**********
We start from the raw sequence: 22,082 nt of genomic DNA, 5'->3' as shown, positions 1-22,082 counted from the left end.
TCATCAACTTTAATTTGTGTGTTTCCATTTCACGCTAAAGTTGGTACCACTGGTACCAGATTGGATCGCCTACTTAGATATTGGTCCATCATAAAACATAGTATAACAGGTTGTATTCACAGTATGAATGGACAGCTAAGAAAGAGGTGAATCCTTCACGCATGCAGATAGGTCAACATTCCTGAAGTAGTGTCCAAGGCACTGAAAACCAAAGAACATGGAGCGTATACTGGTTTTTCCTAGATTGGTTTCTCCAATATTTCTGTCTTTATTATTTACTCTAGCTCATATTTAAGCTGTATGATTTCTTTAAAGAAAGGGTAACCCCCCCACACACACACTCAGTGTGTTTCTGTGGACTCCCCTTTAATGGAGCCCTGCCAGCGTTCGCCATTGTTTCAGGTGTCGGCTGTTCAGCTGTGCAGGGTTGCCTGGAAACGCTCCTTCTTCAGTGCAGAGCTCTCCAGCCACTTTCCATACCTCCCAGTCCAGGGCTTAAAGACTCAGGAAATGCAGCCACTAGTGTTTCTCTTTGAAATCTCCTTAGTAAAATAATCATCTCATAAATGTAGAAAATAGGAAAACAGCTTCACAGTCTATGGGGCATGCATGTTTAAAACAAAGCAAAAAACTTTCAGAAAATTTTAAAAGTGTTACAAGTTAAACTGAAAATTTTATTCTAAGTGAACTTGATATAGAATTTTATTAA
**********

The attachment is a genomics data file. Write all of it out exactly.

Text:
We start from the raw sequence: 22,082 nt of genomic DNA, 5'->3' as shown, positions 1-22,082 counted from the left end.
TCATCAACTTTAATTTGTGTGTTTCCATTTCACGCTAAAGTTGGTACCACTGGTACCAGATTGGATCGCCTACTTAGATATTGGTCCATCATAAAACATAGTATAACAGGTTGTATTCACAGTATGAATGGACAGCTAAGAAAGAGGTGAATCCTTCACGCATGCAGATAGGTCAACATTCCTGAAGTAGTGTCCAAGGCACTGAAAACCAAAGAACATGGAGCGTATACTGGTTTTTCCTAGATTGGTTTCTCCAATATTTCTGTCTTTATTATTTACTCTAGCTCATATTTAAGCTGTATGATTTCTTTAAAGAAAGGGTAACCCCCCCACACACACACTCAGTGTGTTTCTGTGGACTCCCCTTTAATGGAGCCCTGCCAGCGTTCGCCATTGTTTCAGGTGTCGGCTGTTCAGCTGTGCAGGGTTGCCTGGAAACGCTCCTTCTTCAGTGCAGAGCTCTCCAGCCACTTTCCATACCTCCCAGTCCAGGGCTTAAAGACTCAGGAAATGCAGCCACTAGTGTTTCTCTTTGAAATCTCCTTAGTAAAATAATCATCTCATAAATGTAGAAAATAGGAAAACAGCTTCACAGTCTATGGGGCATGCATGTTTAAAACAAAGCAAAAAACTTTCAGAAAATTTTAAAAGTGTTACAAGTTAAACTGAAAATTTTATTCTAAGTGAACTTGATATAGAATTTTATTAA